CPSC 120, Fall 2014
Lab 9: Basic Form Elements

In this lab, you will add some basic form elements to a web page, and use them to control features of a simple sketch program. The program allows the user to sketch curves on a canvas using the mouse. You will use <select> menus and radio buttons to control color and line width. You will use a checkbox to turn a "symmetry" feature on and off.

To begin the lab, copy the folder /classes/cs120/lab9 into your cs120 folder. The file sketch.html already lets the user sketch curves using thin black lines. You will add features to your copy of that file. All of the work that you do for this lab will be in sketch.html.

This lab is due, as usual, at 10:00 AM next Friday, November 7.

Part 1: Add the Form Elements

Open the file sketch.html for editing. Find the div that contains the headline <h3>Controls</h3>. You should add the form elements to that div, after the headline. Use <p> and <br> to space the elements out nicely, and add labels to make the meaning of each element clear. The picture below shows what the page will look like with the controls. You should follow this model pretty closely. For this lab, you should not be creative.

Here is what you need to add:

The selection of colors and line widths is up to you. Here are some things to keep in mind.

Part 2: Apply Color and Line Width

Once you have the controls on the page, you want to apply them to the user's drawing. First, you can set the drawing color and line width. Note that changing the setting of one of the <select> items has no immediate visible effect in this program. The changed setting won't be used until the user draws something.

The place to set the color and line width is in doMouseDown, just as the user starts drawing a curve. You just have to assign values to the variables graphics.strokeStyle and graphics.lineWidth. The values that you need come from the <select> elements.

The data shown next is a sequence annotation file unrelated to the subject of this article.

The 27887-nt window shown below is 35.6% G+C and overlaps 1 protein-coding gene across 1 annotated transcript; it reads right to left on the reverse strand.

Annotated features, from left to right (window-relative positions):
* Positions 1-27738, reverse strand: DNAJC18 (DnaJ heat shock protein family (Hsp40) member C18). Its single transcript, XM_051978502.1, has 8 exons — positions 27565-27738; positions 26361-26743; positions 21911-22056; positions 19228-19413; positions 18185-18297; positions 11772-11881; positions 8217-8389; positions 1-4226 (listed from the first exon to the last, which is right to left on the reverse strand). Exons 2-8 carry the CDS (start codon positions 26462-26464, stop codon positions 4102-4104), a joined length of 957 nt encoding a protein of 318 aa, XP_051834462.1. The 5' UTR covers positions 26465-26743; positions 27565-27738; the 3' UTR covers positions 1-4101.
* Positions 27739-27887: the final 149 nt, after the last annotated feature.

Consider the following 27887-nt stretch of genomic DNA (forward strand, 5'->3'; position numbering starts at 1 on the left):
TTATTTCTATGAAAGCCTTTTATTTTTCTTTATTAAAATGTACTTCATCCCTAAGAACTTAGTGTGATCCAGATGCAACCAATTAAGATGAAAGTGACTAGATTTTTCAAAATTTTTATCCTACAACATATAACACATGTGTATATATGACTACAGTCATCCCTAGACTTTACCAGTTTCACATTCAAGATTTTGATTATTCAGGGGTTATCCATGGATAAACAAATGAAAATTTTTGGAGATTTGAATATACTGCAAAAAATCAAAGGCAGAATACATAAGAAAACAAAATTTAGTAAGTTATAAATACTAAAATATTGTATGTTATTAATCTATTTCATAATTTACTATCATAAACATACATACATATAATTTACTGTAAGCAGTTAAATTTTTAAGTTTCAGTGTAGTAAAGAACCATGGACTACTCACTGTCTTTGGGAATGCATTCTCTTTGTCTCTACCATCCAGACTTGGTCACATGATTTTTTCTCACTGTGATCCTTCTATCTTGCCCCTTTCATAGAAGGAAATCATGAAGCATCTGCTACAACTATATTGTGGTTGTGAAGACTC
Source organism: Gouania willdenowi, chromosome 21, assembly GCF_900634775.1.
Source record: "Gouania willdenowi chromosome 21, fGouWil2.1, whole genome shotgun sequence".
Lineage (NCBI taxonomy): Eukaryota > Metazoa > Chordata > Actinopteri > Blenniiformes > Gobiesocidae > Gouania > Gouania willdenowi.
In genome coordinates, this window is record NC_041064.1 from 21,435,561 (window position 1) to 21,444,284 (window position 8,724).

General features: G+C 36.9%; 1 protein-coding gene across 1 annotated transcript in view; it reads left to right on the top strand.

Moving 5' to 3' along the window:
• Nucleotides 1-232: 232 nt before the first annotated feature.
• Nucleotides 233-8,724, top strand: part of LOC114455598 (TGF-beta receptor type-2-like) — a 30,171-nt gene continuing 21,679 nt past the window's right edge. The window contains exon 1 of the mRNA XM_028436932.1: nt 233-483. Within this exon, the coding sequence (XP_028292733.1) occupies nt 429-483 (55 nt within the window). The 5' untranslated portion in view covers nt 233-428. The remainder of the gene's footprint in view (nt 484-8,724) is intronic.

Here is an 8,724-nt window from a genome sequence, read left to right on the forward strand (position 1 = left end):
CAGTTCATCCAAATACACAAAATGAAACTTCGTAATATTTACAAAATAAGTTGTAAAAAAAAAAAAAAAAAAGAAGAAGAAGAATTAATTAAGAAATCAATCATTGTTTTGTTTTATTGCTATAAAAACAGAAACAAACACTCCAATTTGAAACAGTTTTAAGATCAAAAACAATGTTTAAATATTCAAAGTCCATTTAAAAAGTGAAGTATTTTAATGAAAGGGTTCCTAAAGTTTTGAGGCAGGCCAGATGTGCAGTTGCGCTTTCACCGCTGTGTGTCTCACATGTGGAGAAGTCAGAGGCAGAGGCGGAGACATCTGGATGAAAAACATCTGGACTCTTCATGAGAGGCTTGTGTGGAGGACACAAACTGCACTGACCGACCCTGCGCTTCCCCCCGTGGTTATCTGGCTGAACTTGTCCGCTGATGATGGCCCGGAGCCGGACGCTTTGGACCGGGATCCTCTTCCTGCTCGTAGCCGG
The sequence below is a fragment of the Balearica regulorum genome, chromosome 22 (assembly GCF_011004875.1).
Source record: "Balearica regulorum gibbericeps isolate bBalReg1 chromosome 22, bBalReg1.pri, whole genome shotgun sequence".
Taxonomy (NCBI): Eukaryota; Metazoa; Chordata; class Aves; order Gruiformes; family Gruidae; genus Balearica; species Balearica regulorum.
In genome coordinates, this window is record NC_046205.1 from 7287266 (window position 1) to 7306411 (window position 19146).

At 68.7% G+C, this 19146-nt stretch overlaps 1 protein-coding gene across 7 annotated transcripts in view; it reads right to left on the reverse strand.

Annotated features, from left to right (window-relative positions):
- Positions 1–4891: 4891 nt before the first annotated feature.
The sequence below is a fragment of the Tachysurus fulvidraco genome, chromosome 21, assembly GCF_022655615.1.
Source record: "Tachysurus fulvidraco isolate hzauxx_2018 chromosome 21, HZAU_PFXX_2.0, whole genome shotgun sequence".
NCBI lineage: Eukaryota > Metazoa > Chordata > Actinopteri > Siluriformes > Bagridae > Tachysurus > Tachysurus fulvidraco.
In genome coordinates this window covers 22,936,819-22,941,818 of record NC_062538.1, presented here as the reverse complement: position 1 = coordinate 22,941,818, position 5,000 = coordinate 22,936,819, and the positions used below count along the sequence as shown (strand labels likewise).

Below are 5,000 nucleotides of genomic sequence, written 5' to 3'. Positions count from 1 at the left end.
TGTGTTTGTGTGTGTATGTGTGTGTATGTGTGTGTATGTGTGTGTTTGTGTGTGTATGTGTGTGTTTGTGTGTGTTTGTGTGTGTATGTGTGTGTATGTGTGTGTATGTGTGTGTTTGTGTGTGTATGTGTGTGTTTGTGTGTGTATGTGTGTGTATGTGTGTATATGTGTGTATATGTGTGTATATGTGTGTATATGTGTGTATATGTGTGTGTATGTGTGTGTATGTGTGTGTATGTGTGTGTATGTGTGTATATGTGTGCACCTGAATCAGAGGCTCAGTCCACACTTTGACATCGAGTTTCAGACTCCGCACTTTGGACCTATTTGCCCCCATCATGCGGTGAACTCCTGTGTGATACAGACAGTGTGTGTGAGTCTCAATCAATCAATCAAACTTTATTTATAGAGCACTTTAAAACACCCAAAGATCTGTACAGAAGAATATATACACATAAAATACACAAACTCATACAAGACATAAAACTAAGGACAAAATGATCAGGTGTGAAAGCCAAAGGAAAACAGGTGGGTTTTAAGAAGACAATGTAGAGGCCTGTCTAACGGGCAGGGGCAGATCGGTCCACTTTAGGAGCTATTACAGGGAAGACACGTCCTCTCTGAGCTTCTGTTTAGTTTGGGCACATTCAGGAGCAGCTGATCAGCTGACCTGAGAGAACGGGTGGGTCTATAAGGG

Part 3: Clearing the Canvas

When the user clicks the Clear button, you should draw a rectangle to fill the canvas with the selected clear color. You will need to define a function to do that. Recall that you can test whether a radio button is selected by checking whether the value of its checked property is true.

Part 4: Implement Symmetry

Finally, you should implement the symmetry feature. Symmetry is attractive, and the ability to make perfectly symmetric pictures adds some interest to the program. Furthermore, it's not hard to do. To get symmetry, each time you stroke a line, you should also stroke the three "symmetric" lines that are obtained by reflecting the original line horizontally and vertically. This picture shows how to get the coordinates that you need for the reflected lines. If (x,y) are the coordinates for the original point, then the coordinates for the three reflected points are as shown, assuming that the canvas is 600-by-600.

You should draw the extra, symmetric lines only when the symmetry checkbox is checked. When the box is not checked, you should just draw the original line. As with radio buttons, you can test whether a checkbox is checked by looking at the value of its checked property.